Bombay Mint - Mints and Mintmarks
Since 1871, British sovereigns were struck at branch mints, in addition to the Royal Mint in London.
The first branch mint to strike sovereigns was Sydney in Australia. It made good sense to produce British sovereigns close to the gold mining source areas, rather than ship the gold to London to be made into coin, then possibly ship it back again. In 1872, the Melbourne mint followed. The Perth, Australia mint started production of sovereigns in 1899, and the Ottawa mint in Canada started in 1908. The Bombay mint in India struck sovereigns in just one year, 1918, and the Pretoria mint in South Africa started production in 1923.
The mintmarks used by the various mints are as follows:-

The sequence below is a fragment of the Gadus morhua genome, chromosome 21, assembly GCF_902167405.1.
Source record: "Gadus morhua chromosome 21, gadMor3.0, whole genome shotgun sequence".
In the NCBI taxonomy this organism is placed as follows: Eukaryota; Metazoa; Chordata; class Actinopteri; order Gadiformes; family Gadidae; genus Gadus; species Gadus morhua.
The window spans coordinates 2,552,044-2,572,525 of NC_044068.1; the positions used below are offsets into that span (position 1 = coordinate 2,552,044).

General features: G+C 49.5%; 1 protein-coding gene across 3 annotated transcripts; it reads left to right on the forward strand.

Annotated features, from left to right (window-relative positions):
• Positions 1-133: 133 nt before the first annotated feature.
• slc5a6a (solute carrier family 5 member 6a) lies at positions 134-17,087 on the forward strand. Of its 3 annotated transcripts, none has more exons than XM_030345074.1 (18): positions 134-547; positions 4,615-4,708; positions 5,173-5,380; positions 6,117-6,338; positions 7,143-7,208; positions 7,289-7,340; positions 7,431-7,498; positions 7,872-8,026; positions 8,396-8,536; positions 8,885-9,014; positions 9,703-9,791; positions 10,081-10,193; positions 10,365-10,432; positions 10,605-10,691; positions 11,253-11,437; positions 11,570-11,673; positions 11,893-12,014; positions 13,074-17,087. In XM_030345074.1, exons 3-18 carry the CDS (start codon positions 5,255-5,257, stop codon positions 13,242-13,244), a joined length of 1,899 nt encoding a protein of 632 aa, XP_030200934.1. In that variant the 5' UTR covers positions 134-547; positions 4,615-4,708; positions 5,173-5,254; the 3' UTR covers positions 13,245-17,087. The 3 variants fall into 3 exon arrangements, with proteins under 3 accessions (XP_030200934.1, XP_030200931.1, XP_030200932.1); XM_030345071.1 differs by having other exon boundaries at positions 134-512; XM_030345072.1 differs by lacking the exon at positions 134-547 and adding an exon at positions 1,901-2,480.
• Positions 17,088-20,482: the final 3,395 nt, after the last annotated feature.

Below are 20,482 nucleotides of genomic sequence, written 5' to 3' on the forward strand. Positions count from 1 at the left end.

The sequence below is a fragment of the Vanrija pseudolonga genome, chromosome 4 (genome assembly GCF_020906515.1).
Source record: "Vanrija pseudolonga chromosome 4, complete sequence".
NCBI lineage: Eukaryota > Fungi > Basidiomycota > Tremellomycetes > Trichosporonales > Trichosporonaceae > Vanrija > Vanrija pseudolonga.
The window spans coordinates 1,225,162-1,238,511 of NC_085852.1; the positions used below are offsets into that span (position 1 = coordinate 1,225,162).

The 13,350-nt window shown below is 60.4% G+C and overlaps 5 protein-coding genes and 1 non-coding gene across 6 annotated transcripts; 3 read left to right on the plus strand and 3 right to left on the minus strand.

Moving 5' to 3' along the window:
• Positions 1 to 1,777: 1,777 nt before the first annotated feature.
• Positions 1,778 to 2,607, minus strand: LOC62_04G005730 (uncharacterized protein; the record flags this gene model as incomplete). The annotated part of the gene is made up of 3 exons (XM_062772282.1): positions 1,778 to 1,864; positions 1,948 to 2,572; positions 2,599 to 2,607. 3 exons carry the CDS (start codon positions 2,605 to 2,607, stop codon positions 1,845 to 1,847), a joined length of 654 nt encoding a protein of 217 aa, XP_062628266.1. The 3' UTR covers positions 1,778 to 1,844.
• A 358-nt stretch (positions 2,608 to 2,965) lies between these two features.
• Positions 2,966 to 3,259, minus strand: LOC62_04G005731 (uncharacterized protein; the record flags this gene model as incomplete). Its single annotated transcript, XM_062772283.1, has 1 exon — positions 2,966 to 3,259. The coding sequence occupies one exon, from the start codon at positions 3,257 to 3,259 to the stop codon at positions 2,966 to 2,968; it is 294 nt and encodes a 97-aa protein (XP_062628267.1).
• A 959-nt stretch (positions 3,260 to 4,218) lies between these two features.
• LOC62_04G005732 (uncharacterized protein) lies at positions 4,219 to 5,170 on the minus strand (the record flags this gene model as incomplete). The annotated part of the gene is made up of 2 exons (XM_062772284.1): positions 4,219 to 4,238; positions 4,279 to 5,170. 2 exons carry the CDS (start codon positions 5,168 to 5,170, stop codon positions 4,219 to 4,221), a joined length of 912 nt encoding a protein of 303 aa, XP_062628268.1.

The mintmarks are to be found on the ground above the centre of the date, at least for George V sovereigns. Many collectors find the mintmarks very difficult to find at their first attempt, but it really is quite easy once you know where to look. It helps of course to use a magnifying glass!
Our photographs show a 1918 Bombay India Mint sovereign, and a close-up of the date and mintmark.
One Year Only!
The Indian Mint at Bombay only struck gold sovereigns for one single year 1918.
Bombay Mint sovereigns were produced in the following year:-
The rarity of a date is not quite in proportion to the mintage figures. Many are thought to have been melted down, some dates being affected more than others. With any single-date issue such as the 1918-I sovereign, there is demand as a type coin in addition to demand for it as a date. This applies to mintmarks as well as design types, so there is for example more demand for the Bombay India mint sovereigns of 1918 than for any of the other mintmarks of that year.
Rather than duplicate our listing of sovereigns for sale, we include the Indian Mint sovereigns which we have for sale on their appropriate page, being :- 1918 Sovereigns
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